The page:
Our red giant will die after ~9.5 billion years, with Earth continuing to orbit the Sun’s corpse indefinitely.
Random mergers, collisions, or gravitational ejections are all possible, but represent unlikely outcomes.
Instead, Earth’s eventual demise occurs when our orbit decays via gravitational waves.
A startup company that hopes to provide real-time video streaming of Earth from space has announced it will launch its first satellite in 2021, with four further satellites set to launch in 2022.
Sen, based in the U.K., said it had contracted Lithunia-based NanoAvionics to build the five satellites, together called EarthTV, which will be equipped with cameras to beam ultra-high definition (UHD) video to Earth from space. The satellites will be among the first to watch events on Earth unfold in real-time, enabling a wide range of services for companies and consumers.
“Sen’s vision is to become a space video company, to stream real-time video from space with a focus on environmental events and human movement,” says Charles Black, founder and CEO of Sen. “[There are already] companies capturing still imagery at different resolutions. What we’re doing is introducing a new type of data to the market, which is video.”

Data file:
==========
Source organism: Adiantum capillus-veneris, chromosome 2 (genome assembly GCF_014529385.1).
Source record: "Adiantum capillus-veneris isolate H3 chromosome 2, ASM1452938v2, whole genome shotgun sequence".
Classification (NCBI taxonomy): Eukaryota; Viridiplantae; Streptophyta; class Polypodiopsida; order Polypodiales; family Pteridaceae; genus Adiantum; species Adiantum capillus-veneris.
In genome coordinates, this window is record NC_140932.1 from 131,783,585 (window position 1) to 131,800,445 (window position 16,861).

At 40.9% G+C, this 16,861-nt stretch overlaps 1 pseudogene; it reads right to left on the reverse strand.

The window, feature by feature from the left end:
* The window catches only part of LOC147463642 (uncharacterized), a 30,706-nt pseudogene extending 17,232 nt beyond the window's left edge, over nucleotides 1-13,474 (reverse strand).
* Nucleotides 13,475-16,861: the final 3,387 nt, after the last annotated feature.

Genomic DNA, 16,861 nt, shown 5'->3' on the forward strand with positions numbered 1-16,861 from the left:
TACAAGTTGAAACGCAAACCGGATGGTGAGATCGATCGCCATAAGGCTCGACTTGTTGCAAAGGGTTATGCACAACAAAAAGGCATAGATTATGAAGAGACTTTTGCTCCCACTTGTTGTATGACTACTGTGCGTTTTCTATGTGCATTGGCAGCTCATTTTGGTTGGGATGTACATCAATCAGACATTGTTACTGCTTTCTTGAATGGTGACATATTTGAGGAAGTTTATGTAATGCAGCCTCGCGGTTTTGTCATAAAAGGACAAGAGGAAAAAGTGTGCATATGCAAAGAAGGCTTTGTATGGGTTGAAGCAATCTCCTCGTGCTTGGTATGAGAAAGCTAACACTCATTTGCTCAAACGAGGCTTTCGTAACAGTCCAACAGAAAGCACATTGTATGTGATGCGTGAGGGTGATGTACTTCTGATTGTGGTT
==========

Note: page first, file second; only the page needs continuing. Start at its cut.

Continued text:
The satellites will be launched into a Sun-synchronous orbit, one that remains constantly in sunlight, about 500 kilometers above Earth’s surface. Each so-called nano-satellite, less than two meters across, will have use its camera to view Earth in a variety of resolutions, ranging from 250 meters down to just 1.5 meters.
“As people expand to the Moon, Sen wants to be telling that story,” says Black. “We believe society needs an independent media that can tell that story of both government agencies and private companies that explore the Moon. We’re aiming for the Moon in the mid-2020s at the earliest, and Mars in 2030 onwards.”